ICU Nurse Dies from COVID-19 at Same Hospital Where He Had Dedicated Himself to Saving Others

An intensive care unit nurse working on the front lines of the coronavirus pandemic has died after contracting COVID-19, according to his family.

Gary Woodward, 64, died in the early hours of Saturday at Ascension Saint Thomas West Hospital in Nashville, the same facility where he had served as an ICU team leader for the past 25 years, according to his obituary.

The nurse fell ill with the virus in late October and was hospitalized in the ward where he worked a week later, WKRN reported.

"We knew that there was a good risk that either one of us could end up testing positive," his wife Jacque Woodward, who also works in health care, told the news outlet last week. "This is the first time he’s ever been in the hospital for an overnight stay. He has no, you know, no other diagnosis."

By Sunday, Woodward was on a ventilator and undergoing dialysis due to kidney failure, according to Jacque.

He also experienced other complications such as a rapid heart rate and a body temperature of 93 degrees, she told WSMV.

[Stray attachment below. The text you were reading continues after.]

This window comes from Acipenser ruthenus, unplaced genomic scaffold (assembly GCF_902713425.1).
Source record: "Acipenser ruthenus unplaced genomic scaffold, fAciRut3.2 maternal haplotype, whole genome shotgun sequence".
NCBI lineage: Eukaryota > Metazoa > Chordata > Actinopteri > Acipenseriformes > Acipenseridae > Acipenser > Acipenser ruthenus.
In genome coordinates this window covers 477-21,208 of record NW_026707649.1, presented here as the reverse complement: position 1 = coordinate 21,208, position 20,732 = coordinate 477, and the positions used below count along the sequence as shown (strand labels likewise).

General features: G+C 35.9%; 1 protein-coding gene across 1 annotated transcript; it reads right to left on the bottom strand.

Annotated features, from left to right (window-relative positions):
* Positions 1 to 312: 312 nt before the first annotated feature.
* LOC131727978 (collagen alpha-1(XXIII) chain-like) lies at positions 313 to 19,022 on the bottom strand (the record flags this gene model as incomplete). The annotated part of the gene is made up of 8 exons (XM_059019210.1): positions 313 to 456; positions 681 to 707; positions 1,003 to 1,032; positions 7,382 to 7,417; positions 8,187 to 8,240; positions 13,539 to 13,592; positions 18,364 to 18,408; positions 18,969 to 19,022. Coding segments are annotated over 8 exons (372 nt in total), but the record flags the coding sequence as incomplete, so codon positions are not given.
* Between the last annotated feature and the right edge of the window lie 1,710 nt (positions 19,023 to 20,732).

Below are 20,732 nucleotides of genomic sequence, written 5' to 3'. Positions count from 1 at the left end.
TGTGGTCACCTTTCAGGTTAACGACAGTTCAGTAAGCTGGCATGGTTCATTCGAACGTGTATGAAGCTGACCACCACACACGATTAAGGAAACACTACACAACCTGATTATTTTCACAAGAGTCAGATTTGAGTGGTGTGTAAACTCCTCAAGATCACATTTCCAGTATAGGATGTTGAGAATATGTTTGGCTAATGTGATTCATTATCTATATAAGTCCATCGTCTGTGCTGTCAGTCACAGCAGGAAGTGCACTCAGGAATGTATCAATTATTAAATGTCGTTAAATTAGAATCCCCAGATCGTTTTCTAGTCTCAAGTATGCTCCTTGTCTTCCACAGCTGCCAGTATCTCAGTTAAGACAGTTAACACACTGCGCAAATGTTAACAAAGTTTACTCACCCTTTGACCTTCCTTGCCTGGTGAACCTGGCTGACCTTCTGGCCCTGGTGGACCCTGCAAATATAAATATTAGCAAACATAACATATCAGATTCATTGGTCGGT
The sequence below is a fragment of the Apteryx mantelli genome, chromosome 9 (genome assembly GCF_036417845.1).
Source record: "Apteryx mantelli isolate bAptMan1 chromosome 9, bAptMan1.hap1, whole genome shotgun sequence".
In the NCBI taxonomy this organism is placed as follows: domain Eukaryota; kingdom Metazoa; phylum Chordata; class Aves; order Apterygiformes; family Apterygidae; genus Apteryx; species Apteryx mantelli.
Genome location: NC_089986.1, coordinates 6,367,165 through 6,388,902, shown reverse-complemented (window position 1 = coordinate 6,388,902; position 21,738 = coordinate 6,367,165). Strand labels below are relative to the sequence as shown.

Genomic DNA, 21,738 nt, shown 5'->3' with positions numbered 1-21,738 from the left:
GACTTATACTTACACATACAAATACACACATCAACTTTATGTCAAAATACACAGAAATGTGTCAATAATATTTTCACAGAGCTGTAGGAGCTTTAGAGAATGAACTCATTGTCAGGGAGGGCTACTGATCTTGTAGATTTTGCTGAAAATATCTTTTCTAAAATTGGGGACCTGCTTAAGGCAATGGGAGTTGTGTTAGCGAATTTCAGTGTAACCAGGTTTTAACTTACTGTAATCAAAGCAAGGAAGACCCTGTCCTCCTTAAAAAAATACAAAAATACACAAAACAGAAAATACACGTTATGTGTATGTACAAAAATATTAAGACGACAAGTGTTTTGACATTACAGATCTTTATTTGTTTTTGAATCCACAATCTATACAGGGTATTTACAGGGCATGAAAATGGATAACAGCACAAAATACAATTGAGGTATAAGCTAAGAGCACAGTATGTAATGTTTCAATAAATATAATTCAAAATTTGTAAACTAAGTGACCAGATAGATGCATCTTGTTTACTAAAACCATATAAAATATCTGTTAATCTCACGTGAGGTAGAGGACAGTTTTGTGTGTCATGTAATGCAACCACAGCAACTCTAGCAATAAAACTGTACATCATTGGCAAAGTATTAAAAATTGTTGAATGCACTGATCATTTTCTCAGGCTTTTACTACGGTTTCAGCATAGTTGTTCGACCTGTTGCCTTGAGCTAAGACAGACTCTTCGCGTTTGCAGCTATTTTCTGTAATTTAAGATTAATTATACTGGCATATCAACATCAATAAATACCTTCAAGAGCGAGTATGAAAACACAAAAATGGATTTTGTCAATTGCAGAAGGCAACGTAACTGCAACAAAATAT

"This virus has taken a healthy man with no prior medical conditions and impacted every organ in his body," Jacque said.

A representative for Ascension Saint Thomas West did not immediately respond to PEOPLE's request for comment, though the hospital's president and CEO Fahad Tahir told WTVF that in a statement: "For those of you who did not have the honor of knowing Gary, he was something fierce and a true embodiment of our Mission at Ascension Saint Thomas."

"As witnessed in his dedication to his calling since the beginning of this pandemic, Gary’s love for his patients was remarkable and inspiring," he said. "We are truly better for having Gary as part of our Ascension Saint Thomas family."

According to the outlet, Woodward's wife — who met the nurse when they were teenagers — recently renewed her wedding vows to mark their 45th anniversary. "I stood at the altar," Woodward said, "And I made the commitment in sickness and in health, and I stand by that today."

A native to Kentucky, Woodward graduated from Madisonville Community College in 1994 before going to work for Ascension Saint Thomas West.

In his obituary, he is described as a "mentor to countless nurses and other team members" who "truly had a servant’s heart and did all he could to provide the best care for his patients and his coworkers."

He is survived by his wife, his three daughters and his six grandchildren.

As of Monday, there have been more than 13,601,900 cases of COVID-19 in the United States and at least 267,900 deaths from coronavirus-related illnesses, according to a New York Times database.

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